Stuart: I’m very explicit with new employees. I tell them all to challenge everything right from the start. They need to know that nothing is sacred. If something doesn't feel right, you have to challenge it.
Chris: The easiest way is to show everyone that you want them to voice their opinions is to demonstrate that there are no stupid questions. At the end of the day, how can you categorize an increase in knowledge and a reduction of ignorance as “stupid”?
I also put my own ideas out for everyone and speak about them openly, rather than behind closed doors. Let people see your decisions and chime in. They’ll get more comfortable with being in an environment where, if their managers are willing to have their ideas criticized, then they shouldn’t be worried about sharing ideas, too.
- Critical thought
- Challenge consensus
- Sense of urgency
How does this value impact the tech you’re building?
Chris: We’ve tried to evolve toward what we think is a very natural, optimal balance between off-the-shelf solutions, internally built centralized solutions and individualized bespoke solutions. It would be easy to just pick one of those buckets for the whole company and be done with it. But instead, we wanted to build an organization that properly incentivizes and enables the teams to pick their own optimal combination of those three things.
Stuart: With technology ever-evolving and new technologies coming on the scene constantly, people who are more established in their positions or are in management aren’t always abreast of all of the new techniques and tech. A lot of our new ideas actually come from various levels of the organization. The ability to have that kind of openness for ideas to bubble up from below is critical to our success.
A lot of our new ideas actually come from various levels of the organization.”
Seth: One example of challenging consensus is how we embraced software engineering principles inside traditional IT. There was a need for more automation in how we do our work. That led to a major transformation effort where the team learned a lot of coding principles and looked at lean production techniques to shorten our delivery cycles. We all ended up learning a lot of new things — including myself!
How does challenging consensus help in terms of professional development?
Chris: I got the opportunity very early in my career — I was a right-out-of-college hire — to be the founding engineer for DRW’s first real algorithmic trading desk. For the firm, this was a new set of tools, a new strategy and a fundamentally different approach than what we had previously done. When the time came to pitch the partners on our plan, I thought I was going to be laughed out of the room.
Instead, I got nothing but incredibly insightful feedback and the training and resources I needed to really execute the plan. That was really formative to me, not only as someone within DRW but as someone trying to define how I wanted to structure my career. I learned that if I were able to put myself out there and open myself up to criticism, it was going to be received very positively by the organization.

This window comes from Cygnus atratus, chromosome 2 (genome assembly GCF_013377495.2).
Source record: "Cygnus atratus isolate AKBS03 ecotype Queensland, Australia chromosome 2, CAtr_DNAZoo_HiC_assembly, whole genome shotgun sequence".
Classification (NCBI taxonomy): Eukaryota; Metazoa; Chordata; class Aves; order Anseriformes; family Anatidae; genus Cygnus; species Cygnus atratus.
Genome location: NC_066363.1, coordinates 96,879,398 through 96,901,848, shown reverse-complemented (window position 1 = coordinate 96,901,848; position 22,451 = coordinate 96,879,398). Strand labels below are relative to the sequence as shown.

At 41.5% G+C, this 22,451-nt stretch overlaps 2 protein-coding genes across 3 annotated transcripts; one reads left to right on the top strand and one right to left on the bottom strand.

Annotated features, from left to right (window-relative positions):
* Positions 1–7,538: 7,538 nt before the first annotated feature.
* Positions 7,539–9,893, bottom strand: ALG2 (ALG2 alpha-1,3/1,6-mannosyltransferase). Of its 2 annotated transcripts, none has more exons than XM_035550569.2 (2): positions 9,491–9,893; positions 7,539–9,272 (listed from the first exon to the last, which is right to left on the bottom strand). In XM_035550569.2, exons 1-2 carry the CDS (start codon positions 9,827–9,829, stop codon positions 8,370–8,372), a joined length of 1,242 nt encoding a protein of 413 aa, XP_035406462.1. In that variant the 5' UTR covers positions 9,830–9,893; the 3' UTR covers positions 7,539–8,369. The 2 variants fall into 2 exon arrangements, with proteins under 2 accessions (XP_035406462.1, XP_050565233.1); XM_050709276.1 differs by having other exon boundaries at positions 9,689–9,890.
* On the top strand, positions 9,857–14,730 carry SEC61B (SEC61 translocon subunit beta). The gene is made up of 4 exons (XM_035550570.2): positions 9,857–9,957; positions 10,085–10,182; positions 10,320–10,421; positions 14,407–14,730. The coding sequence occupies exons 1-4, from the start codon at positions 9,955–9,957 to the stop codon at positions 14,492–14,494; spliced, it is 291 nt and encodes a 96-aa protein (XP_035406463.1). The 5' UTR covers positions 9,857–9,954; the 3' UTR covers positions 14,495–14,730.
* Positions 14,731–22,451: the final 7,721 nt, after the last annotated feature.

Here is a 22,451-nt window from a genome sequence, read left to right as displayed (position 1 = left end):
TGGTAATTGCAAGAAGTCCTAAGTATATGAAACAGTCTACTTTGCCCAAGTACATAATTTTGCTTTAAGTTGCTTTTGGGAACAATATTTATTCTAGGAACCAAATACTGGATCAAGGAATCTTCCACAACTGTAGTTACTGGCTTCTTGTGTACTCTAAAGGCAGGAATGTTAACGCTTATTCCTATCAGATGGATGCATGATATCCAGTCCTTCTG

Seth: I’ve incorporated it into how I operate, as well. Three years ago, I wanted the firm to move to a new kind of management and goal-setting platform. I worked with one of the trading groups, who helped me pitch it to the executive partners. Since then, the company has been sending out quarterly updates and we’ve gotten a better idea of what we’re doing as a firm. Even after having been here for so long, for me, that was challenging consensus — I was stepping out on a limb.
What advice would you give to leaders trying to instill a similar value into their workplaces?
Stuart: DRW is not a company with a strong hierarchy. That really fosters the ability for people in all ranks to share their opinion, speak their minds and bring up good ideas. We’re not a firm with middle managers who think every fresh idea needs to come from them. Culturally, not having that bureaucracy really helps to enable us to challenge consensus.
For companies looking to encourage employees to challenge consensus, I’d say eliminate all of the red tape and strict hierarchies in order to operate flatly and allow ideas to come from all levels of the organization.
Seth: The more you can make that team cross-functional across different teams, the better you’re going to be. Then, you don’t get that kind of team-versus-team dynamic.
One of the things that leaders can do immediately would be to do some surveying on how they are doing things. Interview a bunch of people at multiple levels of the organization, so you can get feedback — and then challenge your own processes.